The next phase is color roughs. This is just color blocking the illustrations and not adding too much detail. To be honest, this is probably the hardest part for me. I am a very detailed person and have a hard time leaving things undone like this. I want to spend extra time making it look nice, with small details in the shadows and light, every blade of grass, etc. But it is good to leave it color blocked so that the author can get a sense of color scheme, placement, where the words will go on the page, and so on.
The author gives feedback such as the skin tone colors, hair textures, dimensions, and more. It’s important not to get to far ahead of the work, and just allow it to “be in the process” and invite the author to participate in that process by providing feedback. When working with a traditional publisher, it is the art director that will be providing this regular feedback to the artist. The author normally does not have involvement.
This is the final round that is open for author feedback. All the details have been added, and there has been so much communication with the author at this point that there is usually very little to do. The feedback is about a shadow, a word placement, or something minimal.
I use Adobe InDesign to add the text to the illustrations and to turn the document into a PDF which is compatible with most publishing sites and softwares such as Amazon KDPS, IngramSpark, or Blurb.
When I first started illustrating picture books, I greatly underestimated the amount of time that goes into the project. Now, I can reasonably predict a project life cycle. Usually about 6 months for a standard 32-page picture book, book cover or jacket.
So What Does The Process Actually Look Like?
You’re wondering what will the process look like for you? Here are the key takeaways:
- Find an illustrator. Whether that is through social media, word of mouth, referral, freelance websites, SCBWI, or any other way. Look through their illustrator portfolio, see what work the illustrator has done.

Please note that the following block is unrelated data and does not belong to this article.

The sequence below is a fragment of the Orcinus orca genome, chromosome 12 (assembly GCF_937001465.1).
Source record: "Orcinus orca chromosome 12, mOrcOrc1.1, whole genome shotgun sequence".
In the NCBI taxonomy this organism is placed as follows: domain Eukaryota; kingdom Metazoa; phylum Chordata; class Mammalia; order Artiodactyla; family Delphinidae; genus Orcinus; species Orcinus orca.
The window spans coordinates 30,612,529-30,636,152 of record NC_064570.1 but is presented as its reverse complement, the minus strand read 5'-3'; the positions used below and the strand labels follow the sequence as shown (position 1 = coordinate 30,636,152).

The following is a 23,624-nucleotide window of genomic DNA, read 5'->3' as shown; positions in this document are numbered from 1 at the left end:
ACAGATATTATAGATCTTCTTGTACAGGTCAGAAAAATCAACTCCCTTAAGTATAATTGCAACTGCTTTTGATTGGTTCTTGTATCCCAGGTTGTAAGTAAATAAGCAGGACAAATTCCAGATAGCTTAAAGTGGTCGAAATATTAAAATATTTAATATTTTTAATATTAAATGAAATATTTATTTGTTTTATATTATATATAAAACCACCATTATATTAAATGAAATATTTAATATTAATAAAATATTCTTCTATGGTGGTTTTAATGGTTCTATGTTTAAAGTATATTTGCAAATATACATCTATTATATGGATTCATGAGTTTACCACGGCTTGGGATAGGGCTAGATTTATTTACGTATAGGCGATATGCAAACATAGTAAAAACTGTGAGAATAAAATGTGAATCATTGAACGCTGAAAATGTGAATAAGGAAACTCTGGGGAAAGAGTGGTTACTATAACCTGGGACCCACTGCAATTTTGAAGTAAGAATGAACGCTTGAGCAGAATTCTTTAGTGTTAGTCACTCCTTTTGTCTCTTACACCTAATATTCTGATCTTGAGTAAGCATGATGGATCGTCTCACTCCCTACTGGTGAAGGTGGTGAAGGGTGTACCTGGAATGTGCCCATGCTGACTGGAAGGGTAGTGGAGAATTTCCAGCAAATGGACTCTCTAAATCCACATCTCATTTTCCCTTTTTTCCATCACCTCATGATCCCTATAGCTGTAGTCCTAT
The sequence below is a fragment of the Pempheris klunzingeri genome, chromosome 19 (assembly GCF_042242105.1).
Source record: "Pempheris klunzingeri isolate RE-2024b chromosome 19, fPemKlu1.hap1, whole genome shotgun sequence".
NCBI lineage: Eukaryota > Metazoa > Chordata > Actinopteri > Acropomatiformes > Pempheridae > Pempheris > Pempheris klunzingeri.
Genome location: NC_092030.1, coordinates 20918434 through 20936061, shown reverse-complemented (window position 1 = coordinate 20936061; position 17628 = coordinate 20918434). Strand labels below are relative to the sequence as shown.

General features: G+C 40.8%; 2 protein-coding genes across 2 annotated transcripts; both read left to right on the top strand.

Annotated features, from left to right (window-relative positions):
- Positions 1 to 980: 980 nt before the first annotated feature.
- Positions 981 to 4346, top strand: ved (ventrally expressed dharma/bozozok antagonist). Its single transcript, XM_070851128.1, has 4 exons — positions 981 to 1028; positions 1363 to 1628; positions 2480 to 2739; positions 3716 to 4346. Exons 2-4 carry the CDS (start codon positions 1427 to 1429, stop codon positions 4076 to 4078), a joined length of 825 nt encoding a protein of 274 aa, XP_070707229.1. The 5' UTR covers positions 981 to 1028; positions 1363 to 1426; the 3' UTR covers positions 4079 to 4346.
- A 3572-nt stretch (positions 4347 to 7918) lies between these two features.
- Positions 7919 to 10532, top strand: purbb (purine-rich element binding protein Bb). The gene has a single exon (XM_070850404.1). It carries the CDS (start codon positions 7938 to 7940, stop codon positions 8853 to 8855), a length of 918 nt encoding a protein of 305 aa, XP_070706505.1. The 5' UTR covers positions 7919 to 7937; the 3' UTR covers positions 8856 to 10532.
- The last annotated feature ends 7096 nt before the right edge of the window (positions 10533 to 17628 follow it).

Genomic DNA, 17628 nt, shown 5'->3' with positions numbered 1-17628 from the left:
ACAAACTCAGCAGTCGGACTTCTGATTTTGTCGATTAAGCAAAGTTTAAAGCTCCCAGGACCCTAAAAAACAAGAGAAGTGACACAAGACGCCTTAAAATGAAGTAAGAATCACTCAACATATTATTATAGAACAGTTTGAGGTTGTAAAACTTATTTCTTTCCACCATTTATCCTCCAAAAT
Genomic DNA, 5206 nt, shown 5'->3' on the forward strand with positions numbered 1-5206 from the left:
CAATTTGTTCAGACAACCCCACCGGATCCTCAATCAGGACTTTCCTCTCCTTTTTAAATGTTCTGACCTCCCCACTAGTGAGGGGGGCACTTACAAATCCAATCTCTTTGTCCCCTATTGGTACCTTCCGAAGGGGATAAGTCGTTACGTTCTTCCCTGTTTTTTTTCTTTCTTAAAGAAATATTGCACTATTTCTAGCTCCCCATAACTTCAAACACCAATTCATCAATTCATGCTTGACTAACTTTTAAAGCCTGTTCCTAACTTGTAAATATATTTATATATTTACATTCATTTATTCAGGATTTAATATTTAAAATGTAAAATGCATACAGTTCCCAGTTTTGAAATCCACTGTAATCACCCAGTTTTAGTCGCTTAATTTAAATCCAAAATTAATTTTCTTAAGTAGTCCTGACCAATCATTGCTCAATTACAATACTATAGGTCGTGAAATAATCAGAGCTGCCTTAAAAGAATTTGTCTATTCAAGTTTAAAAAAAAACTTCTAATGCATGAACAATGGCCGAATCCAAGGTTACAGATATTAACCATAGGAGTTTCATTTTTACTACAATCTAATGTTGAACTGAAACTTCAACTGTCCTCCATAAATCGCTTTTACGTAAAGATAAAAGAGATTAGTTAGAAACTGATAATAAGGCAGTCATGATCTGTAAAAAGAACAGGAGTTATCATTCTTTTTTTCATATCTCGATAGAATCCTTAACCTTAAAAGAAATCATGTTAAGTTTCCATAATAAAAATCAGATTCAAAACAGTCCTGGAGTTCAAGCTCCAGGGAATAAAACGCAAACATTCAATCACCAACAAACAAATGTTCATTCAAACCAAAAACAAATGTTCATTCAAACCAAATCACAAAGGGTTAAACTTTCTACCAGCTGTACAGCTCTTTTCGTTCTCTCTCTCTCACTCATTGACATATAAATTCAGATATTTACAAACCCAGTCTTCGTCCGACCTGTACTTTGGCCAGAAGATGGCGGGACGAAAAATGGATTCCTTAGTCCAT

- Be upfront about payments, timelines and contracts. The relationship between author and illustrator is very important and requires trust. After all, the author is entrusting their manuscript and their money to the illustrator! Ask the illustrator about their pricing, and what payment arrangements they accept. Talk about the timeline you can expect, and how you will handle delays in the process. Have it all down in writing, and sign a Work-Made-For-Hire Agreement.
- Go through the process. Illustrators have their own unique way of working through their art and communicating it to the client, whether that is with a self-published author or through a traditional publishing house. The process should be agreed upon before payments are made, and listed out in the contract. Again, setting up expectations from the beginning. Trust your illustrator, and don’t be afraid to ask for updates.
- Publish your book! Your children’s book is illustrated! Celebrate good times, come on! The work isn’t over yet. Now it’s time to publish your book, whether that is using online platforms such as Amazon or going with a hybrid print publisher.
Writing a book is a large undertaking. Don’t be discouraged, it is absolutely an achievable goal! Whether you are writing a novel or a 32-page picture book, they are all projects and labors of love. I want to see you get through your project, turn it from a dream into a reality, and produce a work you are proud of! Hopefully, this article takes away some of the uncertainty behind getting an illustrator for your children’s book.
Did this article answer your questions? Still unclear about agreements, disclosures, payments, publishing platforms, or more? Leave a comment below with your questions. It is very important to me that I keep making content that is helpful to you!